Meanwhile, courses proliferate on highly specialized topics—Muslims in movies, gay and lesbian gardeners, the mathematical formalization of political decision making, for example—that closely correspond to professors' niche research interests
In contrast, the courses I teach have dull and boring titles.  Nothing fancy.  No sex in the titles. Nothing about popular culture or sports. No Lady Gaga.  And then I wonder why students do not want to enroll in my classes!  Maybe I should rename the course on "The Indian Subcontinent," for instance, to "Lovemaking according to the Kamasutra."

The entire exercise of higher education increasingly seems to be no different from digging holes and filling them back again--plenty of work going on, but nothing to show for it.

Well, other than the student loan debt, that is.

The national data, as in this chart from Pew Research, will depress you:

A reminder on how that debt matters when one is about to begin an economically productive life:
debt held by millions of Millennials may be forcing this generation to:
  • Put off home ownership
  • Divert money from retirement accounts
  • Impede the ability to take small-business loans
  • Forgo securing car loans
Though hard data linking student-loan debt to a delay in these financial commitments are elusive, personal finance experts say that when one is saddled with any kind of debt, economic lives can grind to a halt. The consequences of massive student-loan debt — a trillion dollars and counting — could threaten the standard of living for this generation and harm the country's economic competitiveness.
Maybe I should have simply stayed back in Costa Rica.  Except a couple of them, my colleagues also would have been happier that way!


Ramesh said...

This is an issue we have much debated on the past and one I completely concur on as the worst legacy we can leave for our children.

What caught my eye was that the mean debt amount is only $ 24,000. That's only 1.5 times the annual wage at the minimum wages in the US. And college grads can earn more than the minimum wage, which means the loan amount is one times annual wage and with a possible savings rate of 20%, extinguishable in 5 years. That's not bad - debt levels in even India, if you have to take a loan to cover your education, will be 3 or 4 times annual entry salary level. Take the other crippling debt problem that families face - housing. Again easily 4 or 5 times annual salary levels.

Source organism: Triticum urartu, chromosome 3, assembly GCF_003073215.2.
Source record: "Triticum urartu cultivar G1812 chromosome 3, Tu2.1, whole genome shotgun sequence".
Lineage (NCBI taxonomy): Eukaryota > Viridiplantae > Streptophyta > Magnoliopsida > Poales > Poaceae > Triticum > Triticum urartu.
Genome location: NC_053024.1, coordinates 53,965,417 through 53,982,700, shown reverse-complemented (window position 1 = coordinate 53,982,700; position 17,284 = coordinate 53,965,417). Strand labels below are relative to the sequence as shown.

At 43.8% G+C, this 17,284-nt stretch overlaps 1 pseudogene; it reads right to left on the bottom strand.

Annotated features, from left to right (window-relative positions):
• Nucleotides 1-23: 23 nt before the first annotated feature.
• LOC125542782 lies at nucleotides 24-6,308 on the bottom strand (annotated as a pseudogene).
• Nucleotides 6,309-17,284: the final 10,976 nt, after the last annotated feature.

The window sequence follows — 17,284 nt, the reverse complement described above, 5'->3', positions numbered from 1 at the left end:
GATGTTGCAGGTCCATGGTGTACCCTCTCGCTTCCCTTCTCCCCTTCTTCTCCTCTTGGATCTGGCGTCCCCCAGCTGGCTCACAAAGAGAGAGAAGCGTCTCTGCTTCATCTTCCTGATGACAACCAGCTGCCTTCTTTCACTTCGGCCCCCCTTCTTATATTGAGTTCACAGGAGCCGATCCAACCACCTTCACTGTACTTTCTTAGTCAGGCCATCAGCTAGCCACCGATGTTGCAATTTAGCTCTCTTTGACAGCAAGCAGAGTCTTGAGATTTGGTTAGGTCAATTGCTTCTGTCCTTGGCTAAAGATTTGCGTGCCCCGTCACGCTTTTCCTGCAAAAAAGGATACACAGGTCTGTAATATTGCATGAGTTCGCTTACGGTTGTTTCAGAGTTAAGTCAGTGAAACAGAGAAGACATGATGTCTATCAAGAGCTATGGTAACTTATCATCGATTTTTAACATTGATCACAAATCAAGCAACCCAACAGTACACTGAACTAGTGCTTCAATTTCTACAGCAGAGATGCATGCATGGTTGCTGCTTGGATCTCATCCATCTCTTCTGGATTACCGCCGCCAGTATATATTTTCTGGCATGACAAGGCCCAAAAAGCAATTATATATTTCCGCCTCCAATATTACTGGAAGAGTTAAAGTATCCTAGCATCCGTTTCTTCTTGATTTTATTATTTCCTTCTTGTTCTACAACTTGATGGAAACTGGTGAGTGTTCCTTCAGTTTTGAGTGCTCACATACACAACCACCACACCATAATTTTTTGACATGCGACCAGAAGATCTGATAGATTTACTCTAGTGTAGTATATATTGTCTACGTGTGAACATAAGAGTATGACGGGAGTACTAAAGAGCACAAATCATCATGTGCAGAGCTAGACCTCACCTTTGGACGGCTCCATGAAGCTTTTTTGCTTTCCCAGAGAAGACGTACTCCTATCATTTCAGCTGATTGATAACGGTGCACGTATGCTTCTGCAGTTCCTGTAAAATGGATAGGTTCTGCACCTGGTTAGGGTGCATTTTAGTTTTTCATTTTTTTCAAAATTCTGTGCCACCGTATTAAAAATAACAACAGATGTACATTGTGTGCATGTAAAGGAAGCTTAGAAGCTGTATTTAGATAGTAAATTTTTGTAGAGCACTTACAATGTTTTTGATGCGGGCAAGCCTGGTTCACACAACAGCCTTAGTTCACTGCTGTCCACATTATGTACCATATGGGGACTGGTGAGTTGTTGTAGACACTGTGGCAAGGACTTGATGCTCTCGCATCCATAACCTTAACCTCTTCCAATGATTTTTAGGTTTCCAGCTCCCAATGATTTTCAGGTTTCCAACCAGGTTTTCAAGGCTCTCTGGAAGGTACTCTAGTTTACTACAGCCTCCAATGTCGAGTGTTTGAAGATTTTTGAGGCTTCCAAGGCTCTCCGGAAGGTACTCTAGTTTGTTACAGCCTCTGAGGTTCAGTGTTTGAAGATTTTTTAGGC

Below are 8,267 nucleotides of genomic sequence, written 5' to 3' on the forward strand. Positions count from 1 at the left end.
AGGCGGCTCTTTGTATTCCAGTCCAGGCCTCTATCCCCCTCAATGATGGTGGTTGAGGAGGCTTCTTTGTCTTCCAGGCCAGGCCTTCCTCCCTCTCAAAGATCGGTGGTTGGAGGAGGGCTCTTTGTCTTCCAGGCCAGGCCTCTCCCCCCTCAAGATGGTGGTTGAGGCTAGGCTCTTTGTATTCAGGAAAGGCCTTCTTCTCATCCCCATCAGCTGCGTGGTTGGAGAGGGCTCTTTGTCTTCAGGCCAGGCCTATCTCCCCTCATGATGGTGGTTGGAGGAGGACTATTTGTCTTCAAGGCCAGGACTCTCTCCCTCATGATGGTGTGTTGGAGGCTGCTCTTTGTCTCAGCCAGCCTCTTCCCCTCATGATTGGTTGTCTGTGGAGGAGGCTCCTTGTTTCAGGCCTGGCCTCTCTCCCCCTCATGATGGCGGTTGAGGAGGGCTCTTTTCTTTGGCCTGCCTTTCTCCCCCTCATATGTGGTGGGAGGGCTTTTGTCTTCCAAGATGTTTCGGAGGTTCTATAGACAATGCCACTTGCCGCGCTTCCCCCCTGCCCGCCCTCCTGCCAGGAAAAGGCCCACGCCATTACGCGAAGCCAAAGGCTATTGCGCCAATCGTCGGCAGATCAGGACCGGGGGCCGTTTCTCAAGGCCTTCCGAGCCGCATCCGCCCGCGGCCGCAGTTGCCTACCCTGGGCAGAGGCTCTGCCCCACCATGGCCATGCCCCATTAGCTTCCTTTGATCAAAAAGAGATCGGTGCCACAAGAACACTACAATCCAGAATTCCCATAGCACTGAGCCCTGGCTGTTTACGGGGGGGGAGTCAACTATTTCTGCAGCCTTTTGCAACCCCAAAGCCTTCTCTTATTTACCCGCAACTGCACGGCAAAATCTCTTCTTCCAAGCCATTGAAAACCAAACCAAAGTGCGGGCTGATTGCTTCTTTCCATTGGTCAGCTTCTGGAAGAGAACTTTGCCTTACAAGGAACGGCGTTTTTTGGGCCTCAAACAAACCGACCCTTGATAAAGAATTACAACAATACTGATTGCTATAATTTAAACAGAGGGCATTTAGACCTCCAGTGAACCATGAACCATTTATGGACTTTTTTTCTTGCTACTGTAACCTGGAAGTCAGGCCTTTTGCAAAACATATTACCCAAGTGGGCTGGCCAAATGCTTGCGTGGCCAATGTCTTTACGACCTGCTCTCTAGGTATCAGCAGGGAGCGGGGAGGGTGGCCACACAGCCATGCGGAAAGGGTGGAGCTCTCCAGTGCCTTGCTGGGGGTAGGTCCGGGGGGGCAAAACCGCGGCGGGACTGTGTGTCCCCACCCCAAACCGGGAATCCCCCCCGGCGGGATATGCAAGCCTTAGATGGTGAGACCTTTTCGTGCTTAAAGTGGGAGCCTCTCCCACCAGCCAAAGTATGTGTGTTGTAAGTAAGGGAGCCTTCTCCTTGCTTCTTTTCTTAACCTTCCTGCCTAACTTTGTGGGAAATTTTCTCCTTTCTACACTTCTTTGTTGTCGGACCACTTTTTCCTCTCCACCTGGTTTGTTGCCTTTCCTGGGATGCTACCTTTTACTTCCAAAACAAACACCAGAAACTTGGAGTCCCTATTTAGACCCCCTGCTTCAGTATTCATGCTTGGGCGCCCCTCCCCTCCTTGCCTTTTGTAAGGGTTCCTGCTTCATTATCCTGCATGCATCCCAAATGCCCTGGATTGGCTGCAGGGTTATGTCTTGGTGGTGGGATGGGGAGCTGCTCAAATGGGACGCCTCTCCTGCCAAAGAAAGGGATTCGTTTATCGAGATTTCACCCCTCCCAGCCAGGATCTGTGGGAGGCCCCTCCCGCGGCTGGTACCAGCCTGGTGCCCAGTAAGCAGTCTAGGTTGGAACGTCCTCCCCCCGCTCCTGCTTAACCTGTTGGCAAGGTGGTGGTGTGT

That doesn't take away from the debt problem you rightly highlight and the need to bring that down, if not eliminate it. The short term cure simply has to be to create more jobs. If a grad has a reasonable chance of landing a full time job, then the problem isn't as bad.

PS - I would like to meet the prof whose research interests are in Muslims in movies or gay and lesbian gardeners !!!

PPS - Can I enroll for your Lovemaking according to the Kamasutra course :)

Sriram Khé said...

Hmmmm .... college grads being underemployed and "under-earning" is a big part of this problem. We aren't quite sure if this is a part of a transition in the economic structure or whether this will be the new normal. If the new normal, then we are in deep doodoo.